However, the time needed to penetrate the Nanda Devi Sanctuary – one reason it has taken so long now to recover the bodies – makes it difficult to judge when a suitable weather window between winter and monsoon may present itself. Worse, it also means it can take longer to get out when the weather unexpectedly closes down, as seems to have occurred with this recent expedition. When I went there, we had to do a sudden and forced march back down the gorge to get out before a sudden onrush of winter.

Faced with these dangers, why do people still choose to risk climbing this dangerous peak, which has five times the death rate of Everest? Because while Everest has become logjammed with the corpses and detritus of previous expeditions, the appeal of Nanda Devi is that it remains the epitome of the inviolate mountain, fuelled by literary imagination. Even after all these years, the original account left by Eric Shipton of the Sanctuary is an enticing one: he spoke of blue sheep grazing in the high pastures, unafraid of man, of snow leopards and of a natural wildlife reserve in a cirque of beautiful mountains. It is a prelapsarian vision – and Shipton remains a mountaineering hero for his buccaneering and freewheeling approach to the climb. In 1933 James Hilton drew on the stories of how difficult it was to get to Nanda Devi for his creation of a hidden ‘Shangri-La’ in the Himalayas in Lost Horizon – and the idea of a remote, unspoilt sanctuary known only to the odd Buddhist lama remains iconic.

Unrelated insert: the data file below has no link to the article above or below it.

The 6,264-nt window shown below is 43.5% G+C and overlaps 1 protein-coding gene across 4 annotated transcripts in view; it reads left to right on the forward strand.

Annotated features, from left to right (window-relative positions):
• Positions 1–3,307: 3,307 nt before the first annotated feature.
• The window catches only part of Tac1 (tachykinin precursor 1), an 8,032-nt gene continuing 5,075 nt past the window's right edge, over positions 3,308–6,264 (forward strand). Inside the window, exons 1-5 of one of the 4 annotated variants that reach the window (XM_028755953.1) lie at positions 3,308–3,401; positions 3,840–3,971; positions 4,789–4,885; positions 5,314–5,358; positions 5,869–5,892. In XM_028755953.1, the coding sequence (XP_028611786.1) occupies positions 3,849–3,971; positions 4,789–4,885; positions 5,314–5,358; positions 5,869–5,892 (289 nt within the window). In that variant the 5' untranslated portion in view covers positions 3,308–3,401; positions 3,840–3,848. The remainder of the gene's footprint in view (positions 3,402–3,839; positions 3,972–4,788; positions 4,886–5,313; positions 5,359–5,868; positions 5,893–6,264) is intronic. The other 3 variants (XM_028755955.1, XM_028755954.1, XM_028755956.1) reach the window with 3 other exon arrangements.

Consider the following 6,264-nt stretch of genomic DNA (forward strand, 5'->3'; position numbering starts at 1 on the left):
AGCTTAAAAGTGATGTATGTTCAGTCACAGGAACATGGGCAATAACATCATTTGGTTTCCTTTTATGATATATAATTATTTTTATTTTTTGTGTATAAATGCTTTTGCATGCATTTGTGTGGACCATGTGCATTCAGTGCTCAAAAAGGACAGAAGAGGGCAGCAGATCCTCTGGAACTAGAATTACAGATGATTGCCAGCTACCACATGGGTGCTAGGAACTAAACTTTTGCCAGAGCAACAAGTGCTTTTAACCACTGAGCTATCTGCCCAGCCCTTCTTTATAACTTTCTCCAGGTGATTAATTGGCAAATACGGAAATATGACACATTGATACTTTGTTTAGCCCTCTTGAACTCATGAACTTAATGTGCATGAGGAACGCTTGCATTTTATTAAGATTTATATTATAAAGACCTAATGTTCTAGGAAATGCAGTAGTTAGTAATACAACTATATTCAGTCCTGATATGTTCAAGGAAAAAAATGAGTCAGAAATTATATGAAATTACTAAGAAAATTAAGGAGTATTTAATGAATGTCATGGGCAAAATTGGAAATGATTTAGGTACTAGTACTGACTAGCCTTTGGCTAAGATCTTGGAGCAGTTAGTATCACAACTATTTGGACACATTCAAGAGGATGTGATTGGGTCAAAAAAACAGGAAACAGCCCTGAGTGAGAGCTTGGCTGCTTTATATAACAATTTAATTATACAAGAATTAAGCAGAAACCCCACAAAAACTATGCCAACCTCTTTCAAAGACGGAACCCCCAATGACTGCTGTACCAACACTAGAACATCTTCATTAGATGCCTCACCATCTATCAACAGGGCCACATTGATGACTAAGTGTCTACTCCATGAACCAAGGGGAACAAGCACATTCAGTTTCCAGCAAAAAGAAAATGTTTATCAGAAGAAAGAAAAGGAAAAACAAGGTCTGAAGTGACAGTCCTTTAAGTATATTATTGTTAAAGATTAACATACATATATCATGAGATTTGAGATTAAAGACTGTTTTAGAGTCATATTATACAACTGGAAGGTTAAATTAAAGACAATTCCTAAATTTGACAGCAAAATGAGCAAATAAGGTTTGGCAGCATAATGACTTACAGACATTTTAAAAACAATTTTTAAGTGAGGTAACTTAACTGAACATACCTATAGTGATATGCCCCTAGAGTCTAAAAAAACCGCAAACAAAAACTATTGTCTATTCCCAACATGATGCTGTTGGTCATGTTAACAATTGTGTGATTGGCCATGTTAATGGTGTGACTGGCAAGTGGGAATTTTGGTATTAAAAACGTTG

The often tragic history of those who have tried to reach it shows what happens when the dream of finding a sanctuary, one of mankind’s oldest and most compulsive quests, collides with solid rock.

Perhaps the saddest incident of all was when the American mountaineer Willi Unsoeld, who had named his daughter Nanda Devi in honour of the mountain, took her there in 1976. She died just below its summit from altitude-related complications, and as it was impossible to bring her body down, he had, in his words, ‘to commit her shrouded body to the deep’ over the precipice of the North-East Face.

Its position on the border with Tibet has also made it militarily sensitive. The CIA once mounted some abortive spying expeditions there. In 1982, the Indian Government decided to restrict civilian access to the whole Sanctuary and the peak. Such relative inaccessibility has only increased its appeal; in a world where seemingly everywhere is open to the traveller, Nanda Devi has been closed.

I was lucky enough to go to the Sanctuary in 2000 when it was opened for a special millennium expedition and wrote a book about it. But the Sanctuary is often restricted for climbers and trekkers and the Indian Government shows no desire to make it more open. This recent tragic accident will only encourage them to keep it that way.

Personally I am only too happy if there remains at least one sanctuary in the Himalayas that few can reach. But then I’ve been there.

Hugh Thomson is the author of Nanda Devi: A Journey to the Last Sanctuary